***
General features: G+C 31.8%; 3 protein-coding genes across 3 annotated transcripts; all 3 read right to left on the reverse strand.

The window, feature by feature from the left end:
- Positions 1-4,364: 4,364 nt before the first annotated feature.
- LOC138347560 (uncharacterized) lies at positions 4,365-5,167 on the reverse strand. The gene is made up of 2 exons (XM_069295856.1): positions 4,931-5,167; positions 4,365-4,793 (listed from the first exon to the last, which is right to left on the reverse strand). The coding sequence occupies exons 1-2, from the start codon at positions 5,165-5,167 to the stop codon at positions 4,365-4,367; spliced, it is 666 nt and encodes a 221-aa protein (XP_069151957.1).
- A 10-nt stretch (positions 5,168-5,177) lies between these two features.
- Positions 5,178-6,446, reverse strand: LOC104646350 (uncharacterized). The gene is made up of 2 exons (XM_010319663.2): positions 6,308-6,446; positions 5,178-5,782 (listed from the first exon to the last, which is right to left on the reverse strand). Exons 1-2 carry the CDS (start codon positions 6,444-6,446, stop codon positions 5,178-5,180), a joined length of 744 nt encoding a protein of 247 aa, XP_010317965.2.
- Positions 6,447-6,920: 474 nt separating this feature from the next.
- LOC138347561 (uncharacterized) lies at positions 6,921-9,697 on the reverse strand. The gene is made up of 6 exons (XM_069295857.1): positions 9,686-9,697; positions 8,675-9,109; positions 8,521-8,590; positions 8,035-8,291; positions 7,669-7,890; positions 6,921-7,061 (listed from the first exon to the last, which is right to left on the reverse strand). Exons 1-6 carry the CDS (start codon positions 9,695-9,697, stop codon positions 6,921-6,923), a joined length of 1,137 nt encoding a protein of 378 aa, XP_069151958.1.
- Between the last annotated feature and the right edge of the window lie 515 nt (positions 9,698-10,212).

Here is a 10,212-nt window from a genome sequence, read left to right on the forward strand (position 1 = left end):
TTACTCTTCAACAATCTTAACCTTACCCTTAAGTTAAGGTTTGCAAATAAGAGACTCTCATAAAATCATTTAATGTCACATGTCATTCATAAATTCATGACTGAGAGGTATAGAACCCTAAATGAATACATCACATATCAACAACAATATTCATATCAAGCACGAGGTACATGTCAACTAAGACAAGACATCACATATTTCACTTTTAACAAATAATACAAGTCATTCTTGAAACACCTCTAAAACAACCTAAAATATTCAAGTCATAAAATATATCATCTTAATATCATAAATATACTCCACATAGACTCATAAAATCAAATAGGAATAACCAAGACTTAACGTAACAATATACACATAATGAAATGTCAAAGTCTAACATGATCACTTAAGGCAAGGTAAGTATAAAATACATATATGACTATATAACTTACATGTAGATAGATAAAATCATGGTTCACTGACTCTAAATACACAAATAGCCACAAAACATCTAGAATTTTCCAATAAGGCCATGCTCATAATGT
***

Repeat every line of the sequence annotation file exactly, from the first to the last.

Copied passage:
General features: G+C 31.8%; 3 protein-coding genes across 3 annotated transcripts; all 3 read right to left on the reverse strand.

The window, feature by feature from the left end:
- Positions 1-4,364: 4,364 nt before the first annotated feature.
- LOC138347560 (uncharacterized) lies at positions 4,365-5,167 on the reverse strand. The gene is made up of 2 exons (XM_069295856.1): positions 4,931-5,167; positions 4,365-4,793 (listed from the first exon to the last, which is right to left on the reverse strand). The coding sequence occupies exons 1-2, from the start codon at positions 5,165-5,167 to the stop codon at positions 4,365-4,367; spliced, it is 666 nt and encodes a 221-aa protein (XP_069151957.1).
- A 10-nt stretch (positions 5,168-5,177) lies between these two features.
- Positions 5,178-6,446, reverse strand: LOC104646350 (uncharacterized). The gene is made up of 2 exons (XM_010319663.2): positions 6,308-6,446; positions 5,178-5,782 (listed from the first exon to the last, which is right to left on the reverse strand). Exons 1-2 carry the CDS (start codon positions 6,444-6,446, stop codon positions 5,178-5,180), a joined length of 744 nt encoding a protein of 247 aa, XP_010317965.2.
- Positions 6,447-6,920: 474 nt separating this feature from the next.
- LOC138347561 (uncharacterized) lies at positions 6,921-9,697 on the reverse strand. The gene is made up of 6 exons (XM_069295857.1): positions 9,686-9,697; positions 8,675-9,109; positions 8,521-8,590; positions 8,035-8,291; positions 7,669-7,890; positions 6,921-7,061 (listed from the first exon to the last, which is right to left on the reverse strand). Exons 1-6 carry the CDS (start codon positions 9,695-9,697, stop codon positions 6,921-6,923), a joined length of 1,137 nt encoding a protein of 378 aa, XP_069151958.1.
- Between the last annotated feature and the right edge of the window lie 515 nt (positions 9,698-10,212).

Here is a 10,212-nt window from a genome sequence, read left to right on the forward strand (position 1 = left end):
TTACTCTTCAACAATCTTAACCTTACCCTTAAGTTAAGGTTTGCAAATAAGAGACTCTCATAAAATCATTTAATGTCACATGTCATTCATAAATTCATGACTGAGAGGTATAGAACCCTAAATGAATACATCACATATCAACAACAATATTCATATCAAGCACGAGGTACATGTCAACTAAGACAAGACATCACATATTTCACTTTTAACAAATAATACAAGTCATTCTTGAAACACCTCTAAAACAACCTAAAATATTCAAGTCATAAAATATATCATCTTAATATCATAAATATACTCCACATAGACTCATAAAATCAAATAGGAATAACCAAGACTTAACGTAACAATATACACATAATGAAATGTCAAAGTCTAACATGATCACTTAAGGCAAGGTAAGTATAAAATACATATATGACTATATAACTTACATGTAGATAGATAAAATCATGGTTCACTGACTCTAAATACACAAATAGCCACAAAACATCTAGAATTTTCCAATAAGGCCATGCTCATAATGT